My Brother Is An Only Child - Antonio Pennacchi | Translation Month

Mostly Reading YA is organising in April a Translation Month, go check out the brilliant reviews of books from all over the world translated in English! 
I know the French writers and I've noticed a few authors I knew about but there were some really amazing books I had no idea existed! I have always been a fan of translated lit and Mostly Reading YA's initiative is really great to raise awareness on foreign authors!


I have reviewed the Italian book My Brother Is An Only Child by Antonio Pennacchi, it is the amazing story of two brother with very different political convictions who go through the incredibly thriving 1970s in Italy. Go check out my review here.

If you are interested in the political and social history of Italy (don't all raise your hands at once :D) and if you like reading books where you actually learn something from the context of the plot, My Brother Is An Only Child is a book for you! Italy in the 1970s is one of the most thriving periods of history of the country. After the Second World War and the very long reign of the Social Democrats at the head of the country, a new generation is born and wants some radical change because it doesn't feel represented in the actual ruling class. Split between the fascist (in the Italian sense of the word - as in nationalists) and the communists, and with still a very strong presence of the Catholic Church, this decade is full of restlessness, protests and general political upheaval (as anywhere in the world at the end of the 1960s, beginning of the 1970s).

This is the climate in which the story of My Brother Is An Only Child takes place where one brother is very handsome and popular Manrico, who after leaving the seminary goes to study law and becomes politically involved in the Communist movement, and where the other brother Accio (pejorative nickname given to him since he was a child and inspiration for the title of the book) is the black sheep of the family who gets involved with the Fascist Party after leaving the seminary himself. Later in the book, Accio falls in love with Manrico's girlfriend and the hostility between the two brothers, which has existed ever since they were kids, continues even more.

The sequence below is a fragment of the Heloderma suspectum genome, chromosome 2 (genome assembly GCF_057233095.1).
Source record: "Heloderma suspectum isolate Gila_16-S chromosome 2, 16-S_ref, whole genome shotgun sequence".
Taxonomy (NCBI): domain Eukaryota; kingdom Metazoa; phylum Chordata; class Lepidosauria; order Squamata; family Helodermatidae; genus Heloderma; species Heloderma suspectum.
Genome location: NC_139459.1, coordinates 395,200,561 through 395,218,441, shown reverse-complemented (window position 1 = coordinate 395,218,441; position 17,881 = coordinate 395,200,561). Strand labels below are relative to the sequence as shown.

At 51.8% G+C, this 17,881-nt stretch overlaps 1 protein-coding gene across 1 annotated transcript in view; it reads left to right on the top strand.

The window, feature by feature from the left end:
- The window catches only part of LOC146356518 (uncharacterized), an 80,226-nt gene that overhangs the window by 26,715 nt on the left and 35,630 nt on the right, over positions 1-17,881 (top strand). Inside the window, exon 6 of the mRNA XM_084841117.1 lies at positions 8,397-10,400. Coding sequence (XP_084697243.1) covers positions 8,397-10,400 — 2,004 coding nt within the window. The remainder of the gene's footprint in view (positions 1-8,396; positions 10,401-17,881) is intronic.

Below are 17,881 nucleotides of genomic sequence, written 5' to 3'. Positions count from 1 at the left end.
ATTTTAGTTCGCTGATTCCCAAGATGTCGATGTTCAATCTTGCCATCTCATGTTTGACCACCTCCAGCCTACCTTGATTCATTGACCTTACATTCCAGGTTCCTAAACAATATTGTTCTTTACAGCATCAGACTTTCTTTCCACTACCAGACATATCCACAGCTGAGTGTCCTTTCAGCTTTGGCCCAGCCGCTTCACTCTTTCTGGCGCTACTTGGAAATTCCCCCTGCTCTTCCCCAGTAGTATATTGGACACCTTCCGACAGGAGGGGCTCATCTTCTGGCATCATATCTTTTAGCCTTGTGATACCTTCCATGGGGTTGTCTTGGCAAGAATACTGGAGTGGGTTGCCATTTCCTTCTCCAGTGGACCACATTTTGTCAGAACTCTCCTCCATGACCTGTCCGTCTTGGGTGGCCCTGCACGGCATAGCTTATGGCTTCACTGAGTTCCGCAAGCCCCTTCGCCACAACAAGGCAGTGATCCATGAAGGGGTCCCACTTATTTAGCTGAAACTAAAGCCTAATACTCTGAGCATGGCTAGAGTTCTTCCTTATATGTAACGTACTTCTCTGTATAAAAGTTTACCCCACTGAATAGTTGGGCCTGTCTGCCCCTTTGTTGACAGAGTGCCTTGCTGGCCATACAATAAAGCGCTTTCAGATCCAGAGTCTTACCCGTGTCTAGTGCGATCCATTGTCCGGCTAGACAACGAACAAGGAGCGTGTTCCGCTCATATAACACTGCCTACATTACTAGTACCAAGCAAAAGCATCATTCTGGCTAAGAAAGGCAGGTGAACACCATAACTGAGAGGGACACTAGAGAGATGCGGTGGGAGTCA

The story is told from the point of view of Accio who isn't loved nor even respected by any member of his family. Since he is a child he has to put up with the decisions others take for him (as the youngest boy in the family, his two older brothers come first) and with the weight of being different and always in the way (according to his family). It is truly heart-breaking to be in his head and to feel the anger he feels constantly. He is eager to be accepted but doesn't fit in wherever he goes to. The book is a coming of age story of this boy no one really likes and who is sent to the seminary to be a priest. We go through the various stages of adolescence with him and we realise how outdated some of the traditions are. The book gives also an amazing insight into the Italian culture and its traditions. While reading, I couldn't help thinking how Italian the book was, not only because it was written by an Italian author and because it took place in this very particular context for the country, but also because it really goes inside Italian customs and ways of thinking. The book takes place in a rural area where the economic and social factors are very important for a family of seven children.

I literally couldn't stop reading this book, Accio's voice is very clear and his personality just pops out of the pages and you feel as if you are following him around his village trying to raise people behind Fascist ideas. You really feel for Accio and wonder if he would have turned out exactly the same way had people in his family made more effort towards him. The portrait of the Italian Mamma (mother) is absolutely brilliant, I can tell you that Italians are way more afraid of their mothers and that a mother can make all their kids follow a straight line even during the worse years of adolescence. Just read this book to see how much!

What I love about reading translated fiction is how much we can learn from another culture. I am part-Italian and grew up on the Mediterranean so I really related to the cultural aspects of the book and I really loved how fascinating the book is in terms of political and social history of Italy in the 1970s. The book is well translated in English and you don't lose the spirit of the book in the translation. A film was made of this book and if you don't feel like reading the book, don't hesitate to watch the film!

Many thanks to YA Reader for organising such a brilliant month and for inviting me to write this review!

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